Morning Crane Tea Balhyocha [Episode 218]

This episode James and Denny review an interesting, complex, and unique Balhyocha from Arthur over at Morning Crane Tea. Check out this informative article on Balhyocha from Arthur.

http://teaatmorningcranetea.blogspot.com/2015/03/balhyocha-revisited-embracing-korean.html

 

This entry was posted in Balhyocha, Podcasts. Bookmark the permalink.

4 Responses to Morning Crane Tea Balhyocha [Episode 218]

  1. nishnek says:

    Pronunciation is something more like “bahl-hyoh-cha” :). What I’ve gleaned from some googling is that hwangcha is often referred to as halfway done or partially oxidized balhyocha, so they’re sort of along a spectrum of oxidation, as balhyo refers to something fermented, here, in the case of tea, the heavy level of oxidation (I think, doesn’t seem to be actually fermented like puerh as far as I can tell?). Definitions/term usage seem kind of murky in Korea too, though, haha.

    • James says:

      Thanks Nishnek! All to often am drinking on the show and have an “oh shit, I have no idea how to say this” moment.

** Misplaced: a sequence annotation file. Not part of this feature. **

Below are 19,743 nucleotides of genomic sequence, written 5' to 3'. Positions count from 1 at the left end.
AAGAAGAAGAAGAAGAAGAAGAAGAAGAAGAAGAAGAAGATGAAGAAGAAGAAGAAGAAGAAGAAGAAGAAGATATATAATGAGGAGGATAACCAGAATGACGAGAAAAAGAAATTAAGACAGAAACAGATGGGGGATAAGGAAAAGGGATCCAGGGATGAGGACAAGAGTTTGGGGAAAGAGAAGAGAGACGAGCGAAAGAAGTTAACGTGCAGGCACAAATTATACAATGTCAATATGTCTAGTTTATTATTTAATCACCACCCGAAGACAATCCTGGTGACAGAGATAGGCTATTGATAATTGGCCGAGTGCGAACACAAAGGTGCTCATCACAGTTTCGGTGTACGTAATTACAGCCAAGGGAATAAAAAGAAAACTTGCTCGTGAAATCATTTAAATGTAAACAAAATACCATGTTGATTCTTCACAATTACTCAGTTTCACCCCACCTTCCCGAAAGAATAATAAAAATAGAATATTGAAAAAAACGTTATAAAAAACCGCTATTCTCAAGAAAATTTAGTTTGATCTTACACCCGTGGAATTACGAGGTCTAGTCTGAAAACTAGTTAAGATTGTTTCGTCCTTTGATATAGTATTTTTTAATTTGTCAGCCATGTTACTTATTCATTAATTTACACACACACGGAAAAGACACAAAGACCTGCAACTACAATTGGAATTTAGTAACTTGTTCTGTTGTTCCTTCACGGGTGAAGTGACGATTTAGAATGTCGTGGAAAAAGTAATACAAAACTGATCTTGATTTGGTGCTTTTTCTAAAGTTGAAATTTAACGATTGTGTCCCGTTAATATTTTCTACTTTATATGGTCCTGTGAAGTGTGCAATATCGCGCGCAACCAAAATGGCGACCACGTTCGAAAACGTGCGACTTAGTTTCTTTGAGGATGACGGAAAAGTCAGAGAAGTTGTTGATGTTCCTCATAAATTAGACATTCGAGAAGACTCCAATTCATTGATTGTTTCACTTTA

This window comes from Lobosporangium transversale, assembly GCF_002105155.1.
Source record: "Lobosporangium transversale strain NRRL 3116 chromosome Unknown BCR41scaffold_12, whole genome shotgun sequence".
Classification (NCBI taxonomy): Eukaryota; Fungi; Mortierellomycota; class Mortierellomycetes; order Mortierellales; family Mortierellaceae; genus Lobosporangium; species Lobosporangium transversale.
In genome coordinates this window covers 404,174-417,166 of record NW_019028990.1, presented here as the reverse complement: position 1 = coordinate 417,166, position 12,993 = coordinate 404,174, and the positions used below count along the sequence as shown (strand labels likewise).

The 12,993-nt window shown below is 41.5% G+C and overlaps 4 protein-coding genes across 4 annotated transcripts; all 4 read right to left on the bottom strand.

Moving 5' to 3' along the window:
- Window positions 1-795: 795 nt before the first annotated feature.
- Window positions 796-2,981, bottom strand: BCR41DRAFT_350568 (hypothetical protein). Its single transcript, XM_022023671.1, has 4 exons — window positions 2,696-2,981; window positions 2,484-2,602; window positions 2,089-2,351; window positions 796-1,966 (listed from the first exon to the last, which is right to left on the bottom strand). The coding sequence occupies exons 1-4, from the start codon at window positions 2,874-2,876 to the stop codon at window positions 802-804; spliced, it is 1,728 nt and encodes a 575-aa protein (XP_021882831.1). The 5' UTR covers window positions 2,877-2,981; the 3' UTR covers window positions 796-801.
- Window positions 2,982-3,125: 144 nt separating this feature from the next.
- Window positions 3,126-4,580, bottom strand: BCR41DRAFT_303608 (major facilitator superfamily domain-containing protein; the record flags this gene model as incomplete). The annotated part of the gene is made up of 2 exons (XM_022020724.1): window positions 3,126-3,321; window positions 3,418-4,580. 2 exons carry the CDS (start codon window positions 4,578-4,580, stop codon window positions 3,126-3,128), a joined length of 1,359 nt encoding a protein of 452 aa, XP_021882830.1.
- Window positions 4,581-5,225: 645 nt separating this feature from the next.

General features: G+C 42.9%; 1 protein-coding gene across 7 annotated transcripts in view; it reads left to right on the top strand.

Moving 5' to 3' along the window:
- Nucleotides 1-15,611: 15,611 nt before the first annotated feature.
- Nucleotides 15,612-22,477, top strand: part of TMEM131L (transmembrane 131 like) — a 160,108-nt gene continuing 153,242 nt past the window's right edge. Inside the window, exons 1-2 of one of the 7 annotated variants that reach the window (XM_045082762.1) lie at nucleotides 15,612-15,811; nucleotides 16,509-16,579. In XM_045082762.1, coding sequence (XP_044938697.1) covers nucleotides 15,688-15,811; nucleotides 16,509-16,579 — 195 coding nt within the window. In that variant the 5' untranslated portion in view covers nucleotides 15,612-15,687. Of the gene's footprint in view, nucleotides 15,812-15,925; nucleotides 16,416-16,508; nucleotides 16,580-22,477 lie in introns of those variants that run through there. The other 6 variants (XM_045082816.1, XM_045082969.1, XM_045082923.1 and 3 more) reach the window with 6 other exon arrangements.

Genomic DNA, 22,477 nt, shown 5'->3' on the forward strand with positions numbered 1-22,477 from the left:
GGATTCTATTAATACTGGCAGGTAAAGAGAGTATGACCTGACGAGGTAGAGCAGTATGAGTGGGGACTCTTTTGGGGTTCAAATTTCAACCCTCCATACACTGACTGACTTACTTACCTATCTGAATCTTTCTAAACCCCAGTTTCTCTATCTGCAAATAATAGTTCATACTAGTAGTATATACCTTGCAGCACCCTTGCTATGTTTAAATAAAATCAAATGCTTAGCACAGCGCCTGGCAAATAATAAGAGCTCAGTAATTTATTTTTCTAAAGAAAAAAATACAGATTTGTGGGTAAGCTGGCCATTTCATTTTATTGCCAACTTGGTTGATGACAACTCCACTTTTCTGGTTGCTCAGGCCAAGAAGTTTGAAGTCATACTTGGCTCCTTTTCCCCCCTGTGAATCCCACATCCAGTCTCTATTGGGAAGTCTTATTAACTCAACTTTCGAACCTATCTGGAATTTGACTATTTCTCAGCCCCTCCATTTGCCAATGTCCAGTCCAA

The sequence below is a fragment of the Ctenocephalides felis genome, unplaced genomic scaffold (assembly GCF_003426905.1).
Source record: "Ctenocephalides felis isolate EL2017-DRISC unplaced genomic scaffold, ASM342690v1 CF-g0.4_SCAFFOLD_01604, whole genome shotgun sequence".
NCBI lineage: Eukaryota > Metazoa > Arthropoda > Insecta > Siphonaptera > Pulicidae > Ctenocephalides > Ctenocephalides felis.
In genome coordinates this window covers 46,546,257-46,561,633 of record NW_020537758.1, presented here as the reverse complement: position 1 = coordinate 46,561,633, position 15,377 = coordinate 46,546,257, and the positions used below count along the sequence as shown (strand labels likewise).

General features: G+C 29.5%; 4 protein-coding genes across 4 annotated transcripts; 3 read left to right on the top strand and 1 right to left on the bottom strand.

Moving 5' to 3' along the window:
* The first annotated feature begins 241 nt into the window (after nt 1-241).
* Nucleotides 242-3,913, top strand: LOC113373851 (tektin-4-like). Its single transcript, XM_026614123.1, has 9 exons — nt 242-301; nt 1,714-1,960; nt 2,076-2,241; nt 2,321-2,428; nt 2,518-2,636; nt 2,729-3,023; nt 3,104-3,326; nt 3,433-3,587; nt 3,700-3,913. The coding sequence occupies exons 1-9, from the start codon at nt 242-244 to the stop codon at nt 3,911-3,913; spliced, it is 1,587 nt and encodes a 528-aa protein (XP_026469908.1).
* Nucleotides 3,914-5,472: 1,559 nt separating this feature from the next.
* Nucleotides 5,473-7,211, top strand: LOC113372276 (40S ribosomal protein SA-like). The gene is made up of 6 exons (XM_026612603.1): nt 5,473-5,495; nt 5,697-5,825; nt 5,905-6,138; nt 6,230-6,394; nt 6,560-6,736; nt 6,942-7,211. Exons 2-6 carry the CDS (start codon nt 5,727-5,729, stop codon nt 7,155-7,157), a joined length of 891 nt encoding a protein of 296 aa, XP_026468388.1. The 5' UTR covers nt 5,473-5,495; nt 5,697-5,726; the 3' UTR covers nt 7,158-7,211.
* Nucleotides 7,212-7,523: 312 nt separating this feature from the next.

2. Thanks for posting another of my teas. There is no need to rinse Korean balhyochas. I sent you several balhyochas each by a different producer. They are all different. This one by Kim Shin Ho is considered a red tea (black). ‘Balhyo’ is also Anglicized as ‘parhyo’ and the “cha” simply translates to tea. As the above note suggests there is a ‘real’ hard “O” or “OH” at the end. The correct pronunciation is closer to that sound. “P’s” and “B’s”often are changed. we used to call the city of Busan, Pusan. The term balhyo literally means ‘fermented’ but in the case of teas they are oxidized.

    • James says:

      Thank you Arthur and my sincere apologies for butchering the word. These teas have been interesting and fun! Hope to bring on some more to the show soon.

Leave a Reply

Your email address will not be published. Required fields are marked *